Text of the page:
If you’ve ever been assigned to read a novel, you have most likely used a website such as SparkNotes, CliffsNotes, Shmoop or another online student study guide. I have used these websites many times for short summaries when I couldn’t finish a book due to lack of time or interest, but also when I need a deeper analysis. Some classmates have chosen to ditch the assigned book altogether, opting to surf the internet for answers. While these sites may be reliable for getting good grades on quizzes, they are part of a larger problem facing English classes at every school and grade level.
We do not learn from literature in the same way we learn from a textbook. If our educational ethos continues to perpetuate the idea that we can, we risk unjustly condemning new literary analyses and making reading for pleasure a relic of a bygone era. Literature is an art form and although we are desensitized to that notion, we cannot deny that there is a fundamental difference between reading a book and reading about a book. If I told two people to watch a movie and one of them watched it while the other looked up a summary online, wouldn’t the one who watched the film have a better understanding of it? The same goes for music, theater and even novels. The internet brought with it unimaginable capabilities, but when sites offer students a way to feign experience, the web takes away an essential piece of the study of literature.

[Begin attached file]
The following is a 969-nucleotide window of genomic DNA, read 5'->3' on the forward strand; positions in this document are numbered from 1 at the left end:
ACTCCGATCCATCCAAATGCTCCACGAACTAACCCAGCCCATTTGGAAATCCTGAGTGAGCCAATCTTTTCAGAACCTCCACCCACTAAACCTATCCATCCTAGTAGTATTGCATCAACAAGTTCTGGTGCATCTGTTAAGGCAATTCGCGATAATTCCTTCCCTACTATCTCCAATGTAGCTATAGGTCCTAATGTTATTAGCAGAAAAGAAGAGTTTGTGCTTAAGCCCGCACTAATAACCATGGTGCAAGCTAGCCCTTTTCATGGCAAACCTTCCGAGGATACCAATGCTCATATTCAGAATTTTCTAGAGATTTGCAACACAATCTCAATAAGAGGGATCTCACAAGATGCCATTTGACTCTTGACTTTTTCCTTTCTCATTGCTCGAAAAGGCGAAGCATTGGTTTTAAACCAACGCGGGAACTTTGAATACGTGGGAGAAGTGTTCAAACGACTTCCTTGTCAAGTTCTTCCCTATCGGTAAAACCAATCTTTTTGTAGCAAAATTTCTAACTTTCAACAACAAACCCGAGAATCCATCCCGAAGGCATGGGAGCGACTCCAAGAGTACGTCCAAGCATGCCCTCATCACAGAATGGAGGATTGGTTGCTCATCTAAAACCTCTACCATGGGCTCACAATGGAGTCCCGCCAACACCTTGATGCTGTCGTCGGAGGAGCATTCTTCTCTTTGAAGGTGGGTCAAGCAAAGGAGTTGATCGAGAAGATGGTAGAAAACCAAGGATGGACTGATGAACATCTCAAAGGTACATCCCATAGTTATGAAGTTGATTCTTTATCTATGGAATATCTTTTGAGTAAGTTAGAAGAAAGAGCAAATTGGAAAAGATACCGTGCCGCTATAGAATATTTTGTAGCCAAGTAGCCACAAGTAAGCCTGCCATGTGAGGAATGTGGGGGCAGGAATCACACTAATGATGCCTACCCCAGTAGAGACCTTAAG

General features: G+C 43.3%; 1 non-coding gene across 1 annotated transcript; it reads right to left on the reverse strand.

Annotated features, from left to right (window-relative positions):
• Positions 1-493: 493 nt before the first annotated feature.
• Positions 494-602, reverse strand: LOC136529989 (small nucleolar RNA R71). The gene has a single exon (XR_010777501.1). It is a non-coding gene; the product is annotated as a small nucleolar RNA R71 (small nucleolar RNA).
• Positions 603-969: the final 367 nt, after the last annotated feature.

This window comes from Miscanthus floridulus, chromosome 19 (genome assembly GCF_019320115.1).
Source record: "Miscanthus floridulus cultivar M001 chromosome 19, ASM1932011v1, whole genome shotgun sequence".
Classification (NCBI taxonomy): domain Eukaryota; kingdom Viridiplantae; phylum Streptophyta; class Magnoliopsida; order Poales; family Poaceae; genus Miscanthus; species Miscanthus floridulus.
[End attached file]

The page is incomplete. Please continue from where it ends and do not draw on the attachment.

If everyone reads the exact same analysis from SparkNotes, which students and teachers know is not uncommon, it is far less likely that a student would attempt to introduce an alternate view of a text. Due to the fact that this culture is becoming so popular, the students analysis would be poorly evaluated because most students wouldn’t have the necessary knowledge to support or criticize their interpretation.
To be clear, this is not entirely the fault of students. With the way literature is taught in school today, there’s no wonder that resources like CliffsNotes would become popular. Classes often proclaim that The Great Gatsby is simply about the American dream, rather than teaching students to arrive at this conclusion — or a completely different one — on their own. There is no reason for us to truly appreciate a work of literature if we are just forced to recite a textbook understanding of it on essays or tests. The only thing this formulaic approach has accomplished is the conditioning of students to think of reading a novel as as assignment when, in reality, it is so much more.
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